20 February 2015

Review: THE BRONZE HORSEMAN, Paullina Simons

  • published by Harper Collins 2011
  • ISBN 978-0-00-790467-9
  • 637 pages
  • from my local library
Synopsis (author website)

Leningrad 1941: the white nights of summer illuminate a city of fallen grandeur whose beautiful palaces and stately avenues speak of a different age, when Leningrad was known as St Petersburg.

Two sisters, Tatiana and Dasha, share the same bed, living in one room with their brother and parents. It is a hard, impoverished life, yet the Metanovs know many who are not as fortunate as they.

The family routine is shattered on 22 June 1941 when Hitler invades Russia. For the Metanovs, for Leningrad and for Tatiana, life will never be the same again. On the fateful day, Tatiana meets a brash young officer named Alexander.

Tatiana and her family suffer as Hitler’s army advances on Leningrad, and the Russian winter closes in. With bombs falling and the city under siege, Tatiana and Alexander are drawn to each other in an impossible love. It is a love that could tear Tatiana’s family apart, a love that carries a secret that could mean death for anyone who hears it.

Confronted on the one hand by Hitler’s unstoppable war machine, and on the other by a Soviet system determined to crush the human spirit, Tatiana and Alexander are pitted against the very tide of history, at a turning point in the century that made the modern world.

Mesmerizing from the very first page to the final, breathtaking end, The Bronze Horseman brings alive the story of two indomitable, heroic spirits and their great love that triumphs over the devastation of a country at war.

My Take

Do you feel obliged to finish a book, once started? One of the hardest things I find is to stop reading a book when I am not finding it a satisfying read.

Had THE BRONZE HORSEMAN been shorter (I got to page 187), or had it had more mystery about its plot, or had I been younger, I might have finished it. I am more than willing to believe that it may well be another's cup of tea, just not mine.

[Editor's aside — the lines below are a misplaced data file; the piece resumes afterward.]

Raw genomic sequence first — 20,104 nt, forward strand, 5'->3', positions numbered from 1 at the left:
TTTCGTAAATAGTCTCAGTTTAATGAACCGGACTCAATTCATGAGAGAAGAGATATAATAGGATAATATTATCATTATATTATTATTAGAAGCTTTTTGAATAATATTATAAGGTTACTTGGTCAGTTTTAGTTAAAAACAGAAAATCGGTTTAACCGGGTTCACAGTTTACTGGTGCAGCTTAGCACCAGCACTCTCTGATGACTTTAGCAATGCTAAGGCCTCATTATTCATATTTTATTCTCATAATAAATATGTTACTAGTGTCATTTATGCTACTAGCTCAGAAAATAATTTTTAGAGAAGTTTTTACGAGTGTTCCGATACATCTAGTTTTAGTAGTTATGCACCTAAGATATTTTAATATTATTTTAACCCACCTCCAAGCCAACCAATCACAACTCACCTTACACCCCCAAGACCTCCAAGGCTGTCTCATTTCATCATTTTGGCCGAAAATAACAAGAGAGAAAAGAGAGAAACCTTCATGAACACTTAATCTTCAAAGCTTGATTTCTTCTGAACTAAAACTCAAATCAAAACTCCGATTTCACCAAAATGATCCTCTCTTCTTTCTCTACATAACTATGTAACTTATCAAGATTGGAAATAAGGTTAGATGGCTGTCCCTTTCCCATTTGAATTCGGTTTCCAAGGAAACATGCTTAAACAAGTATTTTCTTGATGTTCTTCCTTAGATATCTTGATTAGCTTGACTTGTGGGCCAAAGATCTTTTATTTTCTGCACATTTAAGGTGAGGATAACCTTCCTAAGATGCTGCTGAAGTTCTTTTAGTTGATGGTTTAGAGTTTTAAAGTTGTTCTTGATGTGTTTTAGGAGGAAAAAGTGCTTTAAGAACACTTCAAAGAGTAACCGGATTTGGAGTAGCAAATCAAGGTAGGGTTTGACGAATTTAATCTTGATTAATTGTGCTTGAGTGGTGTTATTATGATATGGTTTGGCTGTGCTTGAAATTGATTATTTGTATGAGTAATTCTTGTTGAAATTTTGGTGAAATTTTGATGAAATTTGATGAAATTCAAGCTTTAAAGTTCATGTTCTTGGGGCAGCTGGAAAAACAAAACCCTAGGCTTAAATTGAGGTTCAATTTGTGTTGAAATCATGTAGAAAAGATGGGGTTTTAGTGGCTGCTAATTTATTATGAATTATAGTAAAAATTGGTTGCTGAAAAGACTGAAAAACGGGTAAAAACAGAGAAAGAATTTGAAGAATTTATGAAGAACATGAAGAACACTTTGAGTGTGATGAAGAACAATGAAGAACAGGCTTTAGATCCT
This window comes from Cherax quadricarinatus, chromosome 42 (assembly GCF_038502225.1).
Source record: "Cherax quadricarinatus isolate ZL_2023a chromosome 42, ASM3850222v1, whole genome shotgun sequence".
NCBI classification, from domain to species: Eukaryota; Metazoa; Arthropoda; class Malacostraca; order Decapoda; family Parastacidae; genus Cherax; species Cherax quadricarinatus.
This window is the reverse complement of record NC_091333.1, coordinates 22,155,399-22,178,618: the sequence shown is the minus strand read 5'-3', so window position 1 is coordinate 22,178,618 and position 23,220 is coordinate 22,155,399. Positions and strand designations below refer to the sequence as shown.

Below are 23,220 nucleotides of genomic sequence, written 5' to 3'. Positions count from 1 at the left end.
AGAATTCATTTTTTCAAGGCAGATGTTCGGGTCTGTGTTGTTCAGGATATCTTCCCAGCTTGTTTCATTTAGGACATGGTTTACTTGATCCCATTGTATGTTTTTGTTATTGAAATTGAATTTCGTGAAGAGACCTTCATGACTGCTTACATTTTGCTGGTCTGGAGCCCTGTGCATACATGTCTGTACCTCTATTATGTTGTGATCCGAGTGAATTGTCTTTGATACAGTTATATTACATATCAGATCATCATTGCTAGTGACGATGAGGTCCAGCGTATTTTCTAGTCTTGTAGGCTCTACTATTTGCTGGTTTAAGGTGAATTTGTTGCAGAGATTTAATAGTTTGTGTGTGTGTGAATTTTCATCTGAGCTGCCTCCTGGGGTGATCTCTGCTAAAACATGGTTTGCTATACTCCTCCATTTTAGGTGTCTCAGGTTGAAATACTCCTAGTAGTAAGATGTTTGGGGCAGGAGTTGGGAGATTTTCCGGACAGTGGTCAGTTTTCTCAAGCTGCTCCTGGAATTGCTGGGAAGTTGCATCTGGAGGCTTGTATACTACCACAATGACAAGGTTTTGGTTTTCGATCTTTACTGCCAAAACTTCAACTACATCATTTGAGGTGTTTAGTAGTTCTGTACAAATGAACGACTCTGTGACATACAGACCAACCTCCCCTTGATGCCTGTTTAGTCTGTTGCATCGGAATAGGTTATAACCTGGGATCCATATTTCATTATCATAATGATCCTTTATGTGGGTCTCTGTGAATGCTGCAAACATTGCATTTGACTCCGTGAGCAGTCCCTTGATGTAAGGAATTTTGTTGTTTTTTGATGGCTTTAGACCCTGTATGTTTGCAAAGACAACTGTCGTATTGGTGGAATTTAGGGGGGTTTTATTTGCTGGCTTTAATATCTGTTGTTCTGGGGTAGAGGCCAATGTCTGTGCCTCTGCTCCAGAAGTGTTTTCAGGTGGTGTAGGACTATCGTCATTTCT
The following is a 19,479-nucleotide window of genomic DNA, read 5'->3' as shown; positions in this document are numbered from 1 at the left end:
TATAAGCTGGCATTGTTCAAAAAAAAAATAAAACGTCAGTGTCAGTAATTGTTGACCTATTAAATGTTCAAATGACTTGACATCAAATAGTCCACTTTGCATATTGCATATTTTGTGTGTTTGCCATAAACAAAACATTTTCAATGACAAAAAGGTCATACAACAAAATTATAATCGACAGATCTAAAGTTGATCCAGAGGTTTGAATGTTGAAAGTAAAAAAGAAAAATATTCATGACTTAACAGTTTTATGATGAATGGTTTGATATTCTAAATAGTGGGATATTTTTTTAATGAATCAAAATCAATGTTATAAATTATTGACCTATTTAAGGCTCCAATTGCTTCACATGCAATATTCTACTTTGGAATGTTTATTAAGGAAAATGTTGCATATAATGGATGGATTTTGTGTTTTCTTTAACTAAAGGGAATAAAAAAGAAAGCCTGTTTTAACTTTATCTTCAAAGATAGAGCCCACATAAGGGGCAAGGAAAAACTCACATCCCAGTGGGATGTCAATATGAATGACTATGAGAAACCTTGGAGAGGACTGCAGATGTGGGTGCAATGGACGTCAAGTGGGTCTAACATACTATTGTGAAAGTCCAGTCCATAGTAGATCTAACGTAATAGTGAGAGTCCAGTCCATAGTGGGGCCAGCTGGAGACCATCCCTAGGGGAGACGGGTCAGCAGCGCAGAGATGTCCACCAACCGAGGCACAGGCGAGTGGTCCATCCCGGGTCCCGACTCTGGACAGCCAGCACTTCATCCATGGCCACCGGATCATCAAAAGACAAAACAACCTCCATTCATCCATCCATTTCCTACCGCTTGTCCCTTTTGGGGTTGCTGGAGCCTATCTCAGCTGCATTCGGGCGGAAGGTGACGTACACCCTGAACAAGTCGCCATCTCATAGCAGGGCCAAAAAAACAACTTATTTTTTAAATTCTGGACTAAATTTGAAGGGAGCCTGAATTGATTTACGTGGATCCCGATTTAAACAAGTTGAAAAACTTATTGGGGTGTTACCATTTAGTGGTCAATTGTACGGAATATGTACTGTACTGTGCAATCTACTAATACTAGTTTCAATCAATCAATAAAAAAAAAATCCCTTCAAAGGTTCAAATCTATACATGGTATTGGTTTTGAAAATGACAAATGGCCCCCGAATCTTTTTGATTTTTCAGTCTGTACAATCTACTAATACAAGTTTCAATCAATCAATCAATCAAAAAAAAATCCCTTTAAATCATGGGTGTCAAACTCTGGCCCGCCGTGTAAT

The Metanov family are in Leningrad, fighting in their own way for Mother Russia as Hitler's forces advance steadily towards the city. Pasha, the 17 year old son, and Tatiana's twin, disappears from a boy's holiday camp near Novgorod where his father has sent him. The family are living in squalid conditions when a Red Army officer Alexander enters their lives. Tatiana's older sister appropriates him, and so a love triangle develops.

And that's where I stopped. I have no doubt that the historical detail is what will attract some readers, while the romance will captivate others. Just not me. It was part of an attempt to read a book that is NOT crime fiction.

My Rating: 2.0


Anonymous said...

Thanks, Kerrie, for your candor. The history part may be of interest, but if there's not enough to really one engaged in the story... no thanks.

Rick Robinson said...

I have a pretty hard and fast rule: If I'm not enjoying a book at page 30 I'll decide, to continue or stop. If I continue I'll read on to page 50 or so, and if I'm still not caught up in the book I stop reading, declare it a Did Not Finish (DNF) for my record of what I read, and go on to a (hopefully) better book.

Margaret @ BooksPlease said...

I used to think if I start a book then I'd finish it. But not any more, there are so many books I'll enjoy so why read one that's not satisfying. It's easier of course if it's a library book and I often borrow books just to see what they're like and don't bother about taking them back unread if they don't appeal.


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